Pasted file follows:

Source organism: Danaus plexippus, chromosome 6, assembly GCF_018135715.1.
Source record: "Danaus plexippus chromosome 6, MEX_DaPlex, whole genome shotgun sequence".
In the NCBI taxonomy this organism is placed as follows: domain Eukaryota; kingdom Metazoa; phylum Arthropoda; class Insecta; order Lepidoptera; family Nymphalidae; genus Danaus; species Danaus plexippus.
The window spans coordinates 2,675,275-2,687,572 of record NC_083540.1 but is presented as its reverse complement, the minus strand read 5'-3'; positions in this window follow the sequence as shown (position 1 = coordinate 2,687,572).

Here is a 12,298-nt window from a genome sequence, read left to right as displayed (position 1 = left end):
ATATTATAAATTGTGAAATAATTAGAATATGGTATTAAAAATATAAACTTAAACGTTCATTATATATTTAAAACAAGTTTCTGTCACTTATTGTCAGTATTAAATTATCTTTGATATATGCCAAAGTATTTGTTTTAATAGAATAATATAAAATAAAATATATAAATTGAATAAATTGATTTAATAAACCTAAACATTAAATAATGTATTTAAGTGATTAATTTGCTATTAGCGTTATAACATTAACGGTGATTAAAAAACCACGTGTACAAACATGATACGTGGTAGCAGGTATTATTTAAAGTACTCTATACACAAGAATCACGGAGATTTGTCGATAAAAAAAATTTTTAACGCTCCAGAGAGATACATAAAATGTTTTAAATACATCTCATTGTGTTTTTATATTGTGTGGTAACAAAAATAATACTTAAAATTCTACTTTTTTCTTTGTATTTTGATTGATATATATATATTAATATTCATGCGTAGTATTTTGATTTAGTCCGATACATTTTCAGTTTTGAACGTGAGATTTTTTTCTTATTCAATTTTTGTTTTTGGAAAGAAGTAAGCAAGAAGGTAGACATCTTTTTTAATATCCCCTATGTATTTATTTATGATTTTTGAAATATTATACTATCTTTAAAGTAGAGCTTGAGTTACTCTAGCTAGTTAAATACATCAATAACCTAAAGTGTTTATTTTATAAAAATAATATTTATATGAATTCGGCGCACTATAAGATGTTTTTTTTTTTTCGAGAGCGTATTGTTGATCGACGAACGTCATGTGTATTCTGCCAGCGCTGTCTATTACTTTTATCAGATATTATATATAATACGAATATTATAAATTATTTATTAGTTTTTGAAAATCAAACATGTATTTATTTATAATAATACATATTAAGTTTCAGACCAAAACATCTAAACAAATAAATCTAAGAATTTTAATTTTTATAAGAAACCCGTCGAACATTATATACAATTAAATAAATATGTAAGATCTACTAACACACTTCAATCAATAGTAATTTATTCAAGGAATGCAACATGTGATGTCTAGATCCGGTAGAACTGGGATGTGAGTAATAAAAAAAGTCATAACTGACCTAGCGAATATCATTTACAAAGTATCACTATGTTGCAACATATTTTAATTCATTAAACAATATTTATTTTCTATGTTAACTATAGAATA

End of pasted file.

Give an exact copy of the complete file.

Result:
Source organism: Danaus plexippus, chromosome 6, assembly GCF_018135715.1.
Source record: "Danaus plexippus chromosome 6, MEX_DaPlex, whole genome shotgun sequence".
In the NCBI taxonomy this organism is placed as follows: domain Eukaryota; kingdom Metazoa; phylum Arthropoda; class Insecta; order Lepidoptera; family Nymphalidae; genus Danaus; species Danaus plexippus.
The window spans coordinates 2,675,275-2,687,572 of record NC_083540.1 but is presented as its reverse complement, the minus strand read 5'-3'; positions in this window follow the sequence as shown (position 1 = coordinate 2,687,572).

Here is a 12,298-nt window from a genome sequence, read left to right as displayed (position 1 = left end):
ATATTATAAATTGTGAAATAATTAGAATATGGTATTAAAAATATAAACTTAAACGTTCATTATATATTTAAAACAAGTTTCTGTCACTTATTGTCAGTATTAAATTATCTTTGATATATGCCAAAGTATTTGTTTTAATAGAATAATATAAAATAAAATATATAAATTGAATAAATTGATTTAATAAACCTAAACATTAAATAATGTATTTAAGTGATTAATTTGCTATTAGCGTTATAACATTAACGGTGATTAAAAAACCACGTGTACAAACATGATACGTGGTAGCAGGTATTATTTAAAGTACTCTATACACAAGAATCACGGAGATTTGTCGATAAAAAAAATTTTTAACGCTCCAGAGAGATACATAAAATGTTTTAAATACATCTCATTGTGTTTTTATATTGTGTGGTAACAAAAATAATACTTAAAATTCTACTTTTTTCTTTGTATTTTGATTGATATATATATATTAATATTCATGCGTAGTATTTTGATTTAGTCCGATACATTTTCAGTTTTGAACGTGAGATTTTTTTCTTATTCAATTTTTGTTTTTGGAAAGAAGTAAGCAAGAAGGTAGACATCTTTTTTAATATCCCCTATGTATTTATTTATGATTTTTGAAATATTATACTATCTTTAAAGTAGAGCTTGAGTTACTCTAGCTAGTTAAATACATCAATAACCTAAAGTGTTTATTTTATAAAAATAATATTTATATGAATTCGGCGCACTATAAGATGTTTTTTTTTTTTCGAGAGCGTATTGTTGATCGACGAACGTCATGTGTATTCTGCCAGCGCTGTCTATTACTTTTATCAGATATTATATATAATACGAATATTATAAATTATTTATTAGTTTTTGAAAATCAAACATGTATTTATTTATAATAATACATATTAAGTTTCAGACCAAAACATCTAAACAAATAAATCTAAGAATTTTAATTTTTATAAGAAACCCGTCGAACATTATATACAATTAAATAAATATGTAAGATCTACTAACACACTTCAATCAATAGTAATTTATTCAAGGAATGCAACATGTGATGTCTAGATCCGGTAGAACTGGGATGTGAGTAATAAAAAAAGTCATAACTGACCTAGCGAATATCATTTACAAAGTATCACTATGTTGCAACATATTTTAATTCATTAAACAATATTTATTTTCTATGTTAACTATAGAATA